Giving yourself the time to relax in pregnancy is a great way to prepare for the birth of your baby. And it’s not about just sitting back and watching a movie, focus on your body and become more aware of what it feels like when it is relaxed. Pregnancy is a good time to become aware of your body and to learn how to relax and how to deal with stress and anxiety.
Simple relax & breathe exercises in pregnancy…
Where to practise? Anywhere you feel comfortable – bed, bath, sofa, birth ball, the loo, in the kitchen waiting for the kettle to boil…
How often? Practise every day if you can – just a few minutes will do the trick. And then use it if you are feeling stressed or anxious.
Doing Nothing – close your eyes and just sit/stand for a few minutes. Let any thoughts come and go, just be aware of what it feels like to just sit still.
Being Aware Of Your Body – Sit/stand for a few minutes and focus on how your body feels: as you sit/stand, of your feet, of your arms and hands, of your shoulders, of your jaw. Let go of any tension you might be holding on to.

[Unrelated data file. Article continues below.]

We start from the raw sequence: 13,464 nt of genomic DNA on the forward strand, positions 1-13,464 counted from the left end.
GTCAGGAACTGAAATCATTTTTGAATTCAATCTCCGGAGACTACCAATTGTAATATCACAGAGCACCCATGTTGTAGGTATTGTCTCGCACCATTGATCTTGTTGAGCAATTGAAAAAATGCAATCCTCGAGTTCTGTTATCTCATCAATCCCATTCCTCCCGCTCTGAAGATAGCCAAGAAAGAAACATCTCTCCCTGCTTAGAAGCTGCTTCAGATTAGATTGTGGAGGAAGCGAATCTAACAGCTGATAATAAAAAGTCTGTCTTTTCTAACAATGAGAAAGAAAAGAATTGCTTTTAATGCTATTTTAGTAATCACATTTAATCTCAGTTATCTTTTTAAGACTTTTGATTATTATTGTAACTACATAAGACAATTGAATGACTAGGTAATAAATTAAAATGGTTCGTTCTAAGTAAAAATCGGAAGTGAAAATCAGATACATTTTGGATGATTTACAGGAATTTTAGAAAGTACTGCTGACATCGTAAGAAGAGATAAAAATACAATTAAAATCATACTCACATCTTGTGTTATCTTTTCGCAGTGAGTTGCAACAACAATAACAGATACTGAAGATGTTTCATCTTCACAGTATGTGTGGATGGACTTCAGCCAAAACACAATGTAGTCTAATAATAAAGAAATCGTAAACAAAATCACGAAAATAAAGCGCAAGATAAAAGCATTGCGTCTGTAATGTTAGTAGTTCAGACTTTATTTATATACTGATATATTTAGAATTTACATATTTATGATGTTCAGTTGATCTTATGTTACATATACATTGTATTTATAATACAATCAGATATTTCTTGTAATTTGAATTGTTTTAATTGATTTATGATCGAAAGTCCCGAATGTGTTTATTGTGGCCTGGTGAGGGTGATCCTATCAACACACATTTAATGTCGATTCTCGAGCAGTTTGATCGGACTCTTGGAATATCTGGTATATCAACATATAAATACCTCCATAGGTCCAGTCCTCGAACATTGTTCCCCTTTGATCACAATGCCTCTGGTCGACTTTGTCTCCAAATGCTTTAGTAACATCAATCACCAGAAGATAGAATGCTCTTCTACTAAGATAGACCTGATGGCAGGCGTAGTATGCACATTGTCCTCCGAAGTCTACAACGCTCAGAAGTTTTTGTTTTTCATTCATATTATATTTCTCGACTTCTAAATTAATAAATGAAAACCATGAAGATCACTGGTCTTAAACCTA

And if you feel stressed…
Close your eyes and take 5 slow, deep breaths: in through your nose and out through your mouth. Focus
on how your body feels and become aware of where you feel relaxed and where you are holding tension. Let go
of that tension.
Be aware of how you are feeling, acknowledge your emotions and let go of them, focus on your breathing
as you breathe in and then out.
Count with each in-breath and out breath up to 10. Repeat this cycle 5 times, longer if you have the time.
When you are ready to end your relaxation, become aware of how your body feels and then gently open your eyes again.
Using your breathing in labour…
As each big contraction begins, breathe in deeply and gently and then focus on your out-breath as your contraction builds. Keep focusing on your breathing throughout each contraction. As you breathe out, relax your muscles and let go of any tension.
If you are feeling overwhelmed and panicky, focus on your breathing – slow your breathing with a calm, deep in-breath, followed by a long, relaxed out-breathe.